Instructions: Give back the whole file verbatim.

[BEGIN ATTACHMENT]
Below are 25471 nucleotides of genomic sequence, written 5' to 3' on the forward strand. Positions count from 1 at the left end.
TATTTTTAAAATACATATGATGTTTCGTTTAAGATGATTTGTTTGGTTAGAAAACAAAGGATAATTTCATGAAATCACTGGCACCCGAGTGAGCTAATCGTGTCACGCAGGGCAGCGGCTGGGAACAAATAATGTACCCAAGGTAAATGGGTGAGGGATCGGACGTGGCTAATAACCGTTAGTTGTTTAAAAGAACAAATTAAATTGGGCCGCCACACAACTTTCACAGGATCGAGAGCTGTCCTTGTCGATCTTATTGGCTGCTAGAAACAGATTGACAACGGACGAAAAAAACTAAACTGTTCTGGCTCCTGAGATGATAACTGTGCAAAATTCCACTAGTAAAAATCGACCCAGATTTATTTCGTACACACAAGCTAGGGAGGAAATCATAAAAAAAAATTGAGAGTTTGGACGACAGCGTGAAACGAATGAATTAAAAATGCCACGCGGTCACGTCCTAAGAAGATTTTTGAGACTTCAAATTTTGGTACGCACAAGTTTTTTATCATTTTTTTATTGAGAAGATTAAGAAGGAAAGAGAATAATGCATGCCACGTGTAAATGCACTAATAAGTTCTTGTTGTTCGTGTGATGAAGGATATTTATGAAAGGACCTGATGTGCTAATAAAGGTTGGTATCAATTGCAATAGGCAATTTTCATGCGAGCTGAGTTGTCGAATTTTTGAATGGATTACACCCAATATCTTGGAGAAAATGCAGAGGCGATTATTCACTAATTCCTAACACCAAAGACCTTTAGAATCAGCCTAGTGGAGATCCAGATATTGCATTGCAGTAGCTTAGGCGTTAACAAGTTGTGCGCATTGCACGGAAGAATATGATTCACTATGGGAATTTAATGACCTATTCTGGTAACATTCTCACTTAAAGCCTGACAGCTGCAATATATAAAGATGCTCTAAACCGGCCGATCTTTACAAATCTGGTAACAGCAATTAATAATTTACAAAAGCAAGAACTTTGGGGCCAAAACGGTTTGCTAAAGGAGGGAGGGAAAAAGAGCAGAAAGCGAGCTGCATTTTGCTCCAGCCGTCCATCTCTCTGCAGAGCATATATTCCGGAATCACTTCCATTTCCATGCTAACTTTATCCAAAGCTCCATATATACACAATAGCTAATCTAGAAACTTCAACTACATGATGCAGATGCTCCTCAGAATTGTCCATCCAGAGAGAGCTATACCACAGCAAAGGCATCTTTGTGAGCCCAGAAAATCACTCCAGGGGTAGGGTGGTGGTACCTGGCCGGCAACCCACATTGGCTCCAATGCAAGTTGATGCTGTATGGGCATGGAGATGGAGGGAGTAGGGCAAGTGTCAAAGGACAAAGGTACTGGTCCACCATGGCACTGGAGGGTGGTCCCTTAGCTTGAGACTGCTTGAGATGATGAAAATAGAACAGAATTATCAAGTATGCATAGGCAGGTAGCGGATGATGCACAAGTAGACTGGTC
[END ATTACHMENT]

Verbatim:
Below are 25471 nucleotides of genomic sequence, written 5' to 3' on the forward strand. Positions count from 1 at the left end.
TATTTTTAAAATACATATGATGTTTCGTTTAAGATGATTTGTTTGGTTAGAAAACAAAGGATAATTTCATGAAATCACTGGCACCCGAGTGAGCTAATCGTGTCACGCAGGGCAGCGGCTGGGAACAAATAATGTACCCAAGGTAAATGGGTGAGGGATCGGACGTGGCTAATAACCGTTAGTTGTTTAAAAGAACAAATTAAATTGGGCCGCCACACAACTTTCACAGGATCGAGAGCTGTCCTTGTCGATCTTATTGGCTGCTAGAAACAGATTGACAACGGACGAAAAAAACTAAACTGTTCTGGCTCCTGAGATGATAACTGTGCAAAATTCCACTAGTAAAAATCGACCCAGATTTATTTCGTACACACAAGCTAGGGAGGAAATCATAAAAAAAAATTGAGAGTTTGGACGACAGCGTGAAACGAATGAATTAAAAATGCCACGCGGTCACGTCCTAAGAAGATTTTTGAGACTTCAAATTTTGGTACGCACAAGTTTTTTATCATTTTTTTATTGAGAAGATTAAGAAGGAAAGAGAATAATGCATGCCACGTGTAAATGCACTAATAAGTTCTTGTTGTTCGTGTGATGAAGGATATTTATGAAAGGACCTGATGTGCTAATAAAGGTTGGTATCAATTGCAATAGGCAATTTTCATGCGAGCTGAGTTGTCGAATTTTTGAATGGATTACACCCAATATCTTGGAGAAAATGCAGAGGCGATTATTCACTAATTCCTAACACCAAAGACCTTTAGAATCAGCCTAGTGGAGATCCAGATATTGCATTGCAGTAGCTTAGGCGTTAACAAGTTGTGCGCATTGCACGGAAGAATATGATTCACTATGGGAATTTAATGACCTATTCTGGTAACATTCTCACTTAAAGCCTGACAGCTGCAATATATAAAGATGCTCTAAACCGGCCGATCTTTACAAATCTGGTAACAGCAATTAATAATTTACAAAAGCAAGAACTTTGGGGCCAAAACGGTTTGCTAAAGGAGGGAGGGAAAAAGAGCAGAAAGCGAGCTGCATTTTGCTCCAGCCGTCCATCTCTCTGCAGAGCATATATTCCGGAATCACTTCCATTTCCATGCTAACTTTATCCAAAGCTCCATATATACACAATAGCTAATCTAGAAACTTCAACTACATGATGCAGATGCTCCTCAGAATTGTCCATCCAGAGAGAGCTATACCACAGCAAAGGCATCTTTGTGAGCCCAGAAAATCACTCCAGGGGTAGGGTGGTGGTACCTGGCCGGCAACCCACATTGGCTCCAATGCAAGTTGATGCTGTATGGGCATGGAGATGGAGGGAGTAGGGCAAGTGTCAAAGGACAAAGGTACTGGTCCACCATGGCACTGGAGGGTGGTCCCTTAGCTTGAGACTGCTTGAGATGATGAAAATAGAACAGAATTATCAAGTATGCATAGGCAGGTAGCGGATGATGCACAAGTAGACTGGTC